• Add an additional  IP resource with the new (additional) VIP for SQL to listen on
  • Add the new IP resource as an additional dependency for the sql network name resource
  • Bring the SQL Server resource online, the errorlog should show sql listening on the 2 IPs:


Windows 2008 cluster, multiple subnets, ‘OR’ dependencies and SQL Server

So, with all this background, what has changed in Windows 2008? Well, it is a question of dependencies and how they affect the dependent resource (in this case SQL Server.) By default, in Windows 2000 and 2003, the failure of any one of multiple virtual IP address resource dependencies for SQL Server, will cause the SQL Server resource to restart. This is because the dependencies by default work in a ‘AND’ mode.

In Windows 2008, there is now support for each node to be on a different subnet (see this MVP article for a nice explanation) due to which support for an OR dependency has been introduced. However, for SQL Server to co-exist in this environment, both the subnets must be up for SQL Server to function correctly. I will cover this topic (SQL 2005 / 2008 on Windows Server 2008 with nodes in different subnets) in a later post.

Concurrency of Full, Differential and Log backups on the same database


Many a time, we are asked by customers about the effect of overlapping backup schedules: for example, whether they can backup the transaction log at the same time that a long-running complete backup of the database is taking place.  Books Online does talk about the concurrency, but does not cover all versions or combinations.

Here is a short test case to illustrate the concepts involved. At the end of the post, I have provided a summary of what works in what version.

Test Case

I ran the 3 types of backups on a SQL 2005 / 2008 database at the same time:

  • COMPLETE a.k.a. FULL (backup database mydb to disk = ‘c:tempmydb.bak’ with init)
  • DIFFERENTIAL (backup database mydb to disk = ‘c:tempmydb_diff.bak’ with differential, init)
  • LOG (backup log mydb to disk = ‘c:tempmydb.trn’ with init)

Here is the output of each command for verbose reference. Also included immediately below is a snapshot from sysprocesses showing the blocking of the DIFFERENTIAL backup and the concurrent execution of the LOG backup.

spid blocked waittype lastwaittype waitresource cmd
61 0 0x0062 ASYNC_IO_COMPLETION                BACKUP DATABASE 
61 0 0x0086 BACKUPBUFFER                       BACKUP DATABASE 
61 0 0x0087 BACKUPIO                           BACKUP DATABASE 
62 61 0x0004 LCK_M_U                          DB: 16 [BULKOP_BACKUP_DB] BACKUP DATABASE (this is the differential backup)
68 0 0x0087 BACKUPIO                           BACKUP LOG      
68 0 0x0087 BACKUPIO                          BACKUP LOG      

Output from FULL backup

SQL Server parse and compile time:

   CPU time = 0 ms, elapsed time = 0 ms.

Processed 17512 pages for database ‘mydb’, file ‘mydbData’ on file 1.

Processed 1 pages for database ‘mydb’, file ‘mydbLog’ on file 1.

BACKUP DATABASE successfully processed 17513 pages in 18.986 seconds (7.206 MB/sec).

SQL Server Execution Times:

   CPU time = 70 ms,  elapsed time = 20256 ms.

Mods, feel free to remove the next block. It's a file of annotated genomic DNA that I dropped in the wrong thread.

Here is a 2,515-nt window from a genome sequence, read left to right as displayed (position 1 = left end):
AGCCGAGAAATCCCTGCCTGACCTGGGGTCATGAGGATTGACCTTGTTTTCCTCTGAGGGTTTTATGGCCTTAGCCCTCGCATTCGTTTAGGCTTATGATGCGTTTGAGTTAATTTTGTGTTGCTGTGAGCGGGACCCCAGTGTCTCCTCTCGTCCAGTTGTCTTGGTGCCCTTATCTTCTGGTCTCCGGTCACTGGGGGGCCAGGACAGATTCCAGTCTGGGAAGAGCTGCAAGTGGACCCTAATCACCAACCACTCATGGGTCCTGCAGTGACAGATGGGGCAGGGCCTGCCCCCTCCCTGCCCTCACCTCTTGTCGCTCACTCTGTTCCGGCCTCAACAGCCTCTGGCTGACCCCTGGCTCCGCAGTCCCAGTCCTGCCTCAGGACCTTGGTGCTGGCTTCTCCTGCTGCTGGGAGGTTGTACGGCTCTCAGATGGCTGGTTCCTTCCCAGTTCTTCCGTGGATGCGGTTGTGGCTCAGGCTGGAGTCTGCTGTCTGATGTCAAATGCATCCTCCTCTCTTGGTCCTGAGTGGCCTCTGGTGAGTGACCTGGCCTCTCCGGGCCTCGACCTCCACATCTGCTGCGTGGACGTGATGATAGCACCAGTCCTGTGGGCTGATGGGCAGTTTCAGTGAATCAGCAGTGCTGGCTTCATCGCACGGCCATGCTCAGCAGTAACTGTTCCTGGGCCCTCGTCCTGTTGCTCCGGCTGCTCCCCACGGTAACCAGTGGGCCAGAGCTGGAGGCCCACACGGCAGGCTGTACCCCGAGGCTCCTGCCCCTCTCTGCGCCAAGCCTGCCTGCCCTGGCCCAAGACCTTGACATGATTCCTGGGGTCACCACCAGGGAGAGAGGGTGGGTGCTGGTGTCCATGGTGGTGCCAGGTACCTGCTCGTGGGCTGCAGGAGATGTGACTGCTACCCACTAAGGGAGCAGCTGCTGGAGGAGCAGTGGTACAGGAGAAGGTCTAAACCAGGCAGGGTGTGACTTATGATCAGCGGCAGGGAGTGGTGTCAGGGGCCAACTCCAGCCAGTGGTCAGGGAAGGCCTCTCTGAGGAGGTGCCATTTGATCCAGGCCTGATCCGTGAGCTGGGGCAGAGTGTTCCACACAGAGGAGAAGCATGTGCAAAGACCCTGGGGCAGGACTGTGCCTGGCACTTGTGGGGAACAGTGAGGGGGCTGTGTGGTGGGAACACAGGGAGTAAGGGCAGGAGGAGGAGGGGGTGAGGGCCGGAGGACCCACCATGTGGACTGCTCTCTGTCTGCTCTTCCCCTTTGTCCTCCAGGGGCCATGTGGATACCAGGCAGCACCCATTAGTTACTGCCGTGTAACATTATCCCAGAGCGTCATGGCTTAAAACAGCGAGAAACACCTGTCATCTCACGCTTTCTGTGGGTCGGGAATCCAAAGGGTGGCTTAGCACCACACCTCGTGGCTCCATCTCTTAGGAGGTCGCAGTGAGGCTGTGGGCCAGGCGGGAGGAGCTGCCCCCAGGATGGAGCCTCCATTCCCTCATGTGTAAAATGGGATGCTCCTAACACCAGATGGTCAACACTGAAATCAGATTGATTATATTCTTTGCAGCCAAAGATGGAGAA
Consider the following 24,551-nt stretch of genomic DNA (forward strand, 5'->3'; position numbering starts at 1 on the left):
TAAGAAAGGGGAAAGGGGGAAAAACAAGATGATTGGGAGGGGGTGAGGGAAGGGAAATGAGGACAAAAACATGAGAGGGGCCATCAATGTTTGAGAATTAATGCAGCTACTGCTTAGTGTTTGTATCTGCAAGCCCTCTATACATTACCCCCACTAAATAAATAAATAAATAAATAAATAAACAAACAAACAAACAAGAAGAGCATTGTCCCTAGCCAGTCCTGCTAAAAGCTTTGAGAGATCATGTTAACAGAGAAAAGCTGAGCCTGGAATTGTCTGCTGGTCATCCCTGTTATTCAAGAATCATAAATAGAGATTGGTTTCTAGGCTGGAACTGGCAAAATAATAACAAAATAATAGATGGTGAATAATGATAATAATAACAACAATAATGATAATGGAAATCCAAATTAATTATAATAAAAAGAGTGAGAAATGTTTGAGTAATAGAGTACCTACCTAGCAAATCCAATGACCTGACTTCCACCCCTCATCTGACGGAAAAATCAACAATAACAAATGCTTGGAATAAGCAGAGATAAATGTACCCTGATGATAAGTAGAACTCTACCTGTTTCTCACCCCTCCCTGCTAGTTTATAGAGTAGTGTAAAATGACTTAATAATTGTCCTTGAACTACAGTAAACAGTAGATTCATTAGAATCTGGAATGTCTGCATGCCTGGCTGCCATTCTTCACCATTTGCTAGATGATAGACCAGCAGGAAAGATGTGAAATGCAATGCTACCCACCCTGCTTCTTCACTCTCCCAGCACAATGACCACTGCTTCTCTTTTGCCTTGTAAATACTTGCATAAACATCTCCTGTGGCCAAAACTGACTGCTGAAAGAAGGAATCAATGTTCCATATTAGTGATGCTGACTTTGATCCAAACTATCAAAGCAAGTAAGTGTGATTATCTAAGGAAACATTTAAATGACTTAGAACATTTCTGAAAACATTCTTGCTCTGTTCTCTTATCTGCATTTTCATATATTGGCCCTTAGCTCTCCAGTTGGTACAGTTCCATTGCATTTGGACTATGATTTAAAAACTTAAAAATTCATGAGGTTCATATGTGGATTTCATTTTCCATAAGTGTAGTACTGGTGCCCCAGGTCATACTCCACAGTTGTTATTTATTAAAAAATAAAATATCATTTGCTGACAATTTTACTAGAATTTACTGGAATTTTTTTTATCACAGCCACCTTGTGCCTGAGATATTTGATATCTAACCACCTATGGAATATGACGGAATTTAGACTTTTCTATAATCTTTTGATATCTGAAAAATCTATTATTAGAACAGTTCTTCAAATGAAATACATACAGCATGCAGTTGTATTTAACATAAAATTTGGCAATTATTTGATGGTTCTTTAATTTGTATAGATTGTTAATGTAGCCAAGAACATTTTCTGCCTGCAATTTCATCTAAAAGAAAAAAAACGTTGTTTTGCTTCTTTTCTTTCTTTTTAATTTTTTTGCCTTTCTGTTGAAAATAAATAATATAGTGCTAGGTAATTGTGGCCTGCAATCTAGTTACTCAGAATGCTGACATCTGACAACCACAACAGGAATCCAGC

SQL Server parse and compile time:

   CPU time = 0 ms, elapsed time = 0 ms.

Output from DIFFERENTIAL backup

SQL Server parse and compile time:

   CPU time = 0 ms, elapsed time = 0 ms.

Processed 32 pages for database ‘mydb’, file ‘mydbData’ on file 1.

Processed 1 pages for database ‘mydb’, file ‘mydbLog’ on file 1.

BACKUP DATABASE WITH DIFFERENTIAL successfully processed 33 pages in 0.321 seconds (0.801 MB/sec). <– actual time for the differential backup to complete

SQL Server Execution Times:

   CPU time = 51 ms,  elapsed time = 19777 ms.   <– total time to execute the command, including wait and runnable time

SQL Server parse and compile time:

   CPU time = 0 ms, elapsed time = 0 ms.

Note that the time taken by the command is just 0.321 seconds but the elapsed time is 19.777 seconds, which clearly demonstrates the blocking.

Output from LOG backup

SQL Server parse and compile time:

   CPU time = 0 ms, elapsed time = 0 ms.

Processed 3 pages for database ‘mydb’, file ‘mydbLog’ on file 1.

BACKUP LOG successfully processed 3 pages in 7.958 seconds (0.002 MB/sec).

SQL Server Execution Times:

   CPU time = 60 ms,  elapsed time = 15106 ms.

SQL Server parse and compile time:

   CPU time = 0 ms, elapsed time = 0 ms.

Time taken by command is around 52% of time elapsed, which is probably due to the fact that we are on a single-CPU system and the task had to wait for runnable time on the CPU.


Here is the summary of the testing I conducted. I hope the summary is useful to all of you.


What is requested?

What is already running? (rows below)




Complete backup is running

Blocks in all versions *

Blocked in all versions *

Concurrently allowed in SQL 2005 / 2008. Not allowed in 2000.

Differential backup is running

Blocks in all versions *

Blocked in all versions *

Concurrently allowed in SQL 2005 / 2008. Not allowed in 2000.

Log backup already is running

Concurrently allowed in SQL 2005 / 2008.

Concurrently allowed in SQL 2005 / 2008.

Blocked in all versions *


* Note: wait type of the blocked process will be LCK_M_U with a waittype of BULKOP_BACKUP_DB

SQL Server setup log locations and more

In order to efficiently troubleshoot problems involving failed setup, we need to use the setup logs. Once you know where the log files are located, you can start troubleshooting. What to look for in the log files is a separate topic in itself, but at least if you know where the log files are, then you can attempt to look for logical clues in the files. So, where are these log files located? Here’s a summary, listed by product and version. I took some efforts to compile the list of available rollup hotfixes and their relevant KB articles, hopefully that in itself is a very useful thing.